Painting Tattoos

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Painting Tattoos

On many occasions we get a miniature that asks for some great freehand tattoos to be painted on it. But for lack of experience or fear, people don't usually attempt to paint them because they don’t want to spoil the figure if they get it wrong.

To take away the fear or at least give you guys the courage to try your first step at freehand, I'll explain how I have painted them on the Bushido sumo fighter - Mikio.

First and foremost is to paint the figure as usual, without the tattoos. Decide on your skin colour and paint the miniature till you have reached a level you are happy with. So use your shades and highlight as if you were not going to paint anything over the skin. This first step will determine the definitive skin color of the miniature. Keep your skin colours (base, shades and highlights) at hand as they will be used throughout the process and when adding the final touches.



The first thing to do is to outline the pattern on the skin using a very light color to mark where you are going to paint the tattoo and get the proportions right. It is best to use a well diluted paint. We are only outlining at this stage so a strong contrast won't be any good. We want the paint to run well over the painted skin and the desired outcome is a subtle mark around where the tattoo will be painted, so I would use a light contrast for this.

One of the most important factors for your tattoos to look realistic is to be clear about the colour scheme. It is paramount to know that, no matter what colour you are painting on your tattoo the colour needs to be mixed with a bit of the base colour used in the skin.

If we are going to paint a red tattoo, you have to take a little flesh colour and mix the red with it. If we are going to paint a green tattoo, mix the green with a little flesh colour, etc..This way all the colours will fit together nicely giving more realistic tones.

When painting black tattoos (including the outlines of the tattoos), we need to use a variation of the process above. This is due to the fact that black tattoos turn slightly green or purple with time. In the case of Mikio I used purple.

It is important to remember during the painting process that your black colour will always be this purple (or greenish color if you decide to use green). So if you want to do a dark colour on your tattoos, you have to mix the intended colour with this purple/green colour. (use purple or green instead of black). You could add a bit of black just to make the final colour a bit darker, but it is better not to overdo it.

Never use pure black as it will stand out too much against the mix of skin and tattoo colours ruining the realistic look. You have to remember which are your dark and light colours and apply them in this specific order.


Painting it

Now that we have our outline on the miniature it is time to paint some tattoos!

If the tattoo requires an outline in black (like for example the girl, the dragon and the tiger on Mikio) proceed to mark them like we have explained above. If no outline is necessary paint the tattoo colours straight on to the skin (like the Japanese print that Mikio has on his stomach).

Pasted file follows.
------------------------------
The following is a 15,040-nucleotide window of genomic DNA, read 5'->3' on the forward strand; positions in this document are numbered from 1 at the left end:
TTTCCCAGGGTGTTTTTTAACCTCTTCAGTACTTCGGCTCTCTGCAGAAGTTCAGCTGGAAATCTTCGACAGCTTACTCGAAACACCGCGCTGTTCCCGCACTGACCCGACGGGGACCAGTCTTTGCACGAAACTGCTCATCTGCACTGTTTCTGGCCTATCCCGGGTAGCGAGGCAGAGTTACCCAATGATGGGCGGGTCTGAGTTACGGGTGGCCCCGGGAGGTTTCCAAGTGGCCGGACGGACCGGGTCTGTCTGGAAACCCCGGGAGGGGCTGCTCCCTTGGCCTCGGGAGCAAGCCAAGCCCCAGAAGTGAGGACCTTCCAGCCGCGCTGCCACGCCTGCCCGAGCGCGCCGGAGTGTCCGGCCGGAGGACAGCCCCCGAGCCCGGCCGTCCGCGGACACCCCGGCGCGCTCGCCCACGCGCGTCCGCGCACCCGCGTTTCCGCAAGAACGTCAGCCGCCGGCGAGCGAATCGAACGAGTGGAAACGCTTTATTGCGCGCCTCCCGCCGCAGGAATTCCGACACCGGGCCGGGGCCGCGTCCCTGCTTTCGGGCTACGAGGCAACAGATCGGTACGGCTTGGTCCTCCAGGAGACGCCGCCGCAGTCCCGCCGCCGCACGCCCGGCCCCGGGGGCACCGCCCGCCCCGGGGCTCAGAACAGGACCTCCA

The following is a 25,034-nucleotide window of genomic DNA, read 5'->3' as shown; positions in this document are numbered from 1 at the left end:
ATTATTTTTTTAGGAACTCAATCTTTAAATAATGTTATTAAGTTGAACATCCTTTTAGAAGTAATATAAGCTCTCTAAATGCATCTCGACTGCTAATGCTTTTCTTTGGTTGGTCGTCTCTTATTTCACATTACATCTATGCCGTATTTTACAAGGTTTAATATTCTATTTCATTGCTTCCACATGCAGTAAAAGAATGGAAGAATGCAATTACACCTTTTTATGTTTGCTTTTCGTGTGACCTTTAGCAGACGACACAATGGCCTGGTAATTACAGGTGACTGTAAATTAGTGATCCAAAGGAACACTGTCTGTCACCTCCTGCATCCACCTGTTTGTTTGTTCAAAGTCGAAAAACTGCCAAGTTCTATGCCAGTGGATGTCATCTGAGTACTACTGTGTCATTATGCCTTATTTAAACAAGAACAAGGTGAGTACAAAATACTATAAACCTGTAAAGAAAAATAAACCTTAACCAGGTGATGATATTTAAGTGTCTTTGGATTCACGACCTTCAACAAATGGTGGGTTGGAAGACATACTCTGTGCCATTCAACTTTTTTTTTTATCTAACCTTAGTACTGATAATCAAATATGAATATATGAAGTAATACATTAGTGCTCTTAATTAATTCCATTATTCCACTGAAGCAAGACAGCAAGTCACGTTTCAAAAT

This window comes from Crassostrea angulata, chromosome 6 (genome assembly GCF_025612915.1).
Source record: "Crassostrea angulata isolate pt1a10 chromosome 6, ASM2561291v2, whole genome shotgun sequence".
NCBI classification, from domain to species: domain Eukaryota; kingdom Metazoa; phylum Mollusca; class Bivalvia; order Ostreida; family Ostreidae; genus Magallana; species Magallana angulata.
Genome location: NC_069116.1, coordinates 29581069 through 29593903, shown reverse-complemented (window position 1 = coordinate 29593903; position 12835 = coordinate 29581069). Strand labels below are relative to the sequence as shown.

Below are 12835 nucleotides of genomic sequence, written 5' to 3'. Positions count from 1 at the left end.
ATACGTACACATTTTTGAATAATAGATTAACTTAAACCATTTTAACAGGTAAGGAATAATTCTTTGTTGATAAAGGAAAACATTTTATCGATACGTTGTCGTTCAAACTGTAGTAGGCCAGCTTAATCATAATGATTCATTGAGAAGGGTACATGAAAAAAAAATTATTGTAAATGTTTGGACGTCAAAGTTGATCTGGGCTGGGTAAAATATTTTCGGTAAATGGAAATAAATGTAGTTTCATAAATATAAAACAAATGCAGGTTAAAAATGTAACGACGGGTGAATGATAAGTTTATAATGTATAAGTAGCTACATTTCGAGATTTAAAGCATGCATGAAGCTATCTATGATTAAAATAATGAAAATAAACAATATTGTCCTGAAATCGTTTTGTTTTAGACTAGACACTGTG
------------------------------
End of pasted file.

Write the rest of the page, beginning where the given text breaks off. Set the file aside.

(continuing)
Remember when painting, all the colours should be mixed with a bit of the base skin colour and we want the mix to be well diluted to allow the paint to run over the existing skin colour (better to do a few diluted layers to build up the colour than a single layer of thick paint).

For example I used a light blue glaze on Mikio's chest. The final product is a perfect blend of the existing skin colour with a blue tone. This is simple and easy to do. The lighter the glaze used the more noticeable the underlying colour will be and will create a better and more realistic blending of the tones.

At this stage if you make any mistakes just go over them with the skin colours.



Now that you have painted the tattoos and you feel that they are finished, you need to integrate them further with the skin of the miniature to make them look more realistic. To achieve this we will shade and highlight the skin NOT the tattoos. For the shading we will use the shade skin colour used in our first step when we were painting the skin (pict 1) we should go over again and paint the shades on the skin, using a well diluted glaze of the shade color to go over the tattoo’ed areas. This will give the tattoos more of a skin colour, making them look more realistic. Then do the same with the highlights. Highlight the skin in all the areas you highlighted when you painted the skin and use a well diluted glaze of the highlight color to go over the area where the tattoos are.


Now is up to you how realistic you want to paint your tattoos and the level of contrast you want to achieve. Practicing the 3 steps to learn and improve your understanding of different colours, and how to integrate and blend them into the overall model.

By Alberto Gil (SuoU)

GCT Studios would like to thank Alberto Gil for a beautifully painted miniature and for taking the time to enlighten us all.